Timbuktu: Land of peace and culture

El Hadj Djitteye (31, Mali) - Timbuktu Renaissance Initiative
October 2016

I am a cultural heritage researcher, journalist, blogger, and international consultant. I work as a researcher and communications officer for the Timbuktu Renaissance Initiative, an international non-governmental organization. Here is a link to a recent example of my work, published by The Huffington Post. I choose this work because it helps me to share with the world the cultural heritage of my homeland – the city and province of Timbuktu in northern Mali. The story of Timbuktu is a catalyst for bringing lasting peace and development opportunities to local communities.

The city and province of Timbuktu are landlocked, arid, and poor, but they are a power house in art, architecture and literature. I choose to dedicate my life to telling the story of this rich cultural heritage. I want to share my knowledge worldwide and give people a better understanding of the realities of life in northern Mali. Through my work I want to bring development opportunities to Timbuktu and all of northern Mali.

On the 1st April 2012 my city was occupied by Tuareg separatists and Islamist militants linked to al-Qaida in the Arabic peninsula. As an intellectual and descendant of the settlers of Timbuktu, I decided with friends in the US on 1st of April 2012 to open an online website in the fire of war called Timbuktu: Land of Peace and Culture.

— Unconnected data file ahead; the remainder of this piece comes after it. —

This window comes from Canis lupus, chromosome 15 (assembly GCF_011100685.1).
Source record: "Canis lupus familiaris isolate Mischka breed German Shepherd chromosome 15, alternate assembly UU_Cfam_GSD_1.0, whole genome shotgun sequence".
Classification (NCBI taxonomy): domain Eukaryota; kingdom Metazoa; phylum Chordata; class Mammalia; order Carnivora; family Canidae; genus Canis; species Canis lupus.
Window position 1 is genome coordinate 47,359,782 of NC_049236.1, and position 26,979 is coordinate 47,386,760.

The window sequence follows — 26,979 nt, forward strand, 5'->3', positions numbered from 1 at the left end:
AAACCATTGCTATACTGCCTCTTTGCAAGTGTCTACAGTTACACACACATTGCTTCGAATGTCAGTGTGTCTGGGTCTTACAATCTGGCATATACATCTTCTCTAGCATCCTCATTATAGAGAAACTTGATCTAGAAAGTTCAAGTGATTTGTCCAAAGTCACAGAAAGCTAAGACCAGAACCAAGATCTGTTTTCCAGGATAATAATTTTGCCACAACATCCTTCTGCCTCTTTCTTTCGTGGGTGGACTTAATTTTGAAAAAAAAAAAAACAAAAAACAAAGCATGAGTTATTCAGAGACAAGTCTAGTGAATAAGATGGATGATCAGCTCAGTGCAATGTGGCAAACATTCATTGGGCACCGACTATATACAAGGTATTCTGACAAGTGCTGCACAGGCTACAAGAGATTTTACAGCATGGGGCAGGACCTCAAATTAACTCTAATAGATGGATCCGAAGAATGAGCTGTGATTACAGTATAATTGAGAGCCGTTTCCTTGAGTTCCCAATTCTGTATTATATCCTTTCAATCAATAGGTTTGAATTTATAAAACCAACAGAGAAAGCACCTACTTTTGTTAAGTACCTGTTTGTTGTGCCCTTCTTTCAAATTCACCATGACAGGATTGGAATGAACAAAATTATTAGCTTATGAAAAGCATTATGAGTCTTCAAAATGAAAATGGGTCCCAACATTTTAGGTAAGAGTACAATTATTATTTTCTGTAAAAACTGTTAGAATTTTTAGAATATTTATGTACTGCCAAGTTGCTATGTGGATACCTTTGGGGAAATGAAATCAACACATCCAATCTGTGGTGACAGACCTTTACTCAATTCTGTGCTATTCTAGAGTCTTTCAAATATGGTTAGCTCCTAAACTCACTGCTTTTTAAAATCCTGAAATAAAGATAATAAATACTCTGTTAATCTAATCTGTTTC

I became an activist of peace in the fire of war by using the cultural heritage of Timbuktu as a catalyst for lasting peace, countering violent extremism online. I spent the entire occupation of Timbuktu writing about the suffering of my people and peace building. Later on, we youth leaders of Timbuktu started an organization called Timbuktu: Land of Peace and Culture, which focuses on social cohesion, national reconciliation, and counters violent extremism by organizing cultural activities like conferences, sensitization on CVE and peace building.

I want to the see the world united as one live long forever. I still have a dream that our generation of the digital age can bring positive change in the world.

In the 21st century internet communication technologies, which are used by 80 percent of youth, is one of the biggest platforms for recruitment and radicalization. In order to counter violent extremism and protect our communities youth leaders across the globe and Sahel regions must be the actors not only to counter these fundamentalists but to make a positive change in the life of other youth across the globe.

In the city of Timbuktu, ancient manuscripts were burned and shrines destroyed by youth fundamentalists, many of whom were illiterate.

This struggle against violent extremism and the radicalization of youth must be a challenge for youth leaders across the Sahel regions. Our cities, our countries, our nations, our friends of different religions must promote interfaith dialogue so that everybody can communicate, even those who speak different languages.

In the digital age youth across the globe must develop positive social media platforms to connect youth around the globe to preach the message of peace and tolerance of other religions, not hatred. They must counter online extremist narratives and prevent the new generations from falling victim to this calamity.

Image © Getty Images

Exploring how the rich culture and heritage of the Mali Timbuktu region can inform social change.

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